“Such behaviour! People don’t want to praise their contemporaries whose lives they actually share, but hold great expectations for the praise of future generations – people they haven’t met or ever will! This is akin to being upset that past generations didn’t praise you.” Marcus Aurelius, Meditations.
Keeping a daily gratitude diary – writing down at the end of the day three things you are grateful for in your life that day – has been shown to have a marked effect on mental well-being. Recognising the good luck you have had today and the bad luck you have avoided helps us to settle down and realise that things could probably, in most cases, have been worse. When we are grateful for what we have, the tendency to yearn and pine for the things we haven’t got becomes less and less.
How about we apply the same to the acts of other people today? Give thanks for the bus driver who got you safely to your destination and was patient with the drivers who made the journey a little more frustrating. Be grateful for the person who was only doing their job when they emptied your black wheelie bin this morning. Imagine where you would be if that call centre operator had not answered your call.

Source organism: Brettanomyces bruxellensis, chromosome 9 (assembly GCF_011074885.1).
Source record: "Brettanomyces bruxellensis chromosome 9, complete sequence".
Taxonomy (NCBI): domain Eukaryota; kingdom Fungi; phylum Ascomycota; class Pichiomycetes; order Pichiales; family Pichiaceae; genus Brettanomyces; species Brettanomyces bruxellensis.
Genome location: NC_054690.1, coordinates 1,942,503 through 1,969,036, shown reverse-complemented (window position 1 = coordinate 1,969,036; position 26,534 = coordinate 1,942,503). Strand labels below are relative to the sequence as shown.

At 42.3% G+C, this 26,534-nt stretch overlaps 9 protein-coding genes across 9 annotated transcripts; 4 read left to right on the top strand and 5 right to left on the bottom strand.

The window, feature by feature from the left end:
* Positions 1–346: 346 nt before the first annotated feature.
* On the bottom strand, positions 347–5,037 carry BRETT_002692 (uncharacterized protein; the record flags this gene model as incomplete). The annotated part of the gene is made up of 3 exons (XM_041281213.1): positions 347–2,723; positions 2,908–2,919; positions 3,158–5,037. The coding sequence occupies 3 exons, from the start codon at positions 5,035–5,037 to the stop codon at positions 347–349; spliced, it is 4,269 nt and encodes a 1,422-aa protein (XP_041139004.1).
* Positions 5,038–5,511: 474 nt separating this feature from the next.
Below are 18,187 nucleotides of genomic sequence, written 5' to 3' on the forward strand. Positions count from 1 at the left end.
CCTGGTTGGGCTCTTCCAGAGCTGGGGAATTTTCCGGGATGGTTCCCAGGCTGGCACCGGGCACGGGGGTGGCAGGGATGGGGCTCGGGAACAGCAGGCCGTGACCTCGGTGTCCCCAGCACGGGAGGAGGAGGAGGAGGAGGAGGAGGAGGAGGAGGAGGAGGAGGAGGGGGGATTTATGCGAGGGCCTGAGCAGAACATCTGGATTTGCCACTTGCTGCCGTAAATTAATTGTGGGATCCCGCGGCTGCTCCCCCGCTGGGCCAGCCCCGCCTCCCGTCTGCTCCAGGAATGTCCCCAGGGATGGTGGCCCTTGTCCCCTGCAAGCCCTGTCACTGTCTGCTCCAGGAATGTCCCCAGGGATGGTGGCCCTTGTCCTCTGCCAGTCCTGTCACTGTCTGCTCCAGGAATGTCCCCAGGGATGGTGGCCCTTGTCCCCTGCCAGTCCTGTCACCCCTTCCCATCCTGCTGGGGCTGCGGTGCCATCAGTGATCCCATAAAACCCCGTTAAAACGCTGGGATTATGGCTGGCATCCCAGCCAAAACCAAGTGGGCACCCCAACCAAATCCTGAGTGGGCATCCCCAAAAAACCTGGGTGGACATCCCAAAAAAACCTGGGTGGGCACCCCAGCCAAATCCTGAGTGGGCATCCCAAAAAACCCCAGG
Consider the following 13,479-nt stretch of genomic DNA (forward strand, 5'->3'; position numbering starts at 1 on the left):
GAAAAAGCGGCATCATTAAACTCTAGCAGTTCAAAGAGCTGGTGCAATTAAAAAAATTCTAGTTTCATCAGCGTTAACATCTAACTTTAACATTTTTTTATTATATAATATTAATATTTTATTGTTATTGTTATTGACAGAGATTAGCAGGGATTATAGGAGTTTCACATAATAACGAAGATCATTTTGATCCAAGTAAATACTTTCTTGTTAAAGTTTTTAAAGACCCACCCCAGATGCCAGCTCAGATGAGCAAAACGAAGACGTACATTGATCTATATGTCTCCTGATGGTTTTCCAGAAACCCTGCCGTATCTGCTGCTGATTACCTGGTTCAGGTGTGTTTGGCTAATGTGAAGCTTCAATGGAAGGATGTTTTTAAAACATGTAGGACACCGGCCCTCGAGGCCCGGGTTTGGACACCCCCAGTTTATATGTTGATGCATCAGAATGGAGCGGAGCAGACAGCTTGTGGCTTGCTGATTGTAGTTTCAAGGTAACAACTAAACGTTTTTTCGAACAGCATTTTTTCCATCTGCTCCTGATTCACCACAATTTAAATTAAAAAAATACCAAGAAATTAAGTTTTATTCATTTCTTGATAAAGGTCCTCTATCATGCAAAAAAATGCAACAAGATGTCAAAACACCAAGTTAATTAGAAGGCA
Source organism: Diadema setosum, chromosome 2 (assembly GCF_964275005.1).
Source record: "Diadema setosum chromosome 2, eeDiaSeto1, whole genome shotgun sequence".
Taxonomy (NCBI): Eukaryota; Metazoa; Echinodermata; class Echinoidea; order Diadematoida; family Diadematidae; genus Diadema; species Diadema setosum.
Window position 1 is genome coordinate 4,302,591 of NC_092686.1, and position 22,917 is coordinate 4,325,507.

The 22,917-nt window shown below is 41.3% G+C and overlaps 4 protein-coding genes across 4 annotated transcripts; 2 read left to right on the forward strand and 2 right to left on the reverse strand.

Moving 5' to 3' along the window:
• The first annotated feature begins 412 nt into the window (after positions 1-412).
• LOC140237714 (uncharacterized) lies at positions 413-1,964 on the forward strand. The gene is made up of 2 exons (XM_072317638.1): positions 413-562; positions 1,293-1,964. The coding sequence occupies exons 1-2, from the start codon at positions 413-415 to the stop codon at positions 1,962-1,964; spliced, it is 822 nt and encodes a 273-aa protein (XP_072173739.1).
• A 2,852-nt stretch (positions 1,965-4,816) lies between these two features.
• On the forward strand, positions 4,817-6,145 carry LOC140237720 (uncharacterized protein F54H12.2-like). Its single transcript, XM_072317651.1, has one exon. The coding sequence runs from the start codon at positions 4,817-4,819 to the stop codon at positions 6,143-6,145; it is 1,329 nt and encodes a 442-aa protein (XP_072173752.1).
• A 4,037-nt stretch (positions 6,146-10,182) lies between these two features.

The truth is that the course of our lives are determined by an indeterminate number of factors and influences. We cannot redesign the past nor define the future with any certainty, but we can all be grateful for what we have right now – if only in small part.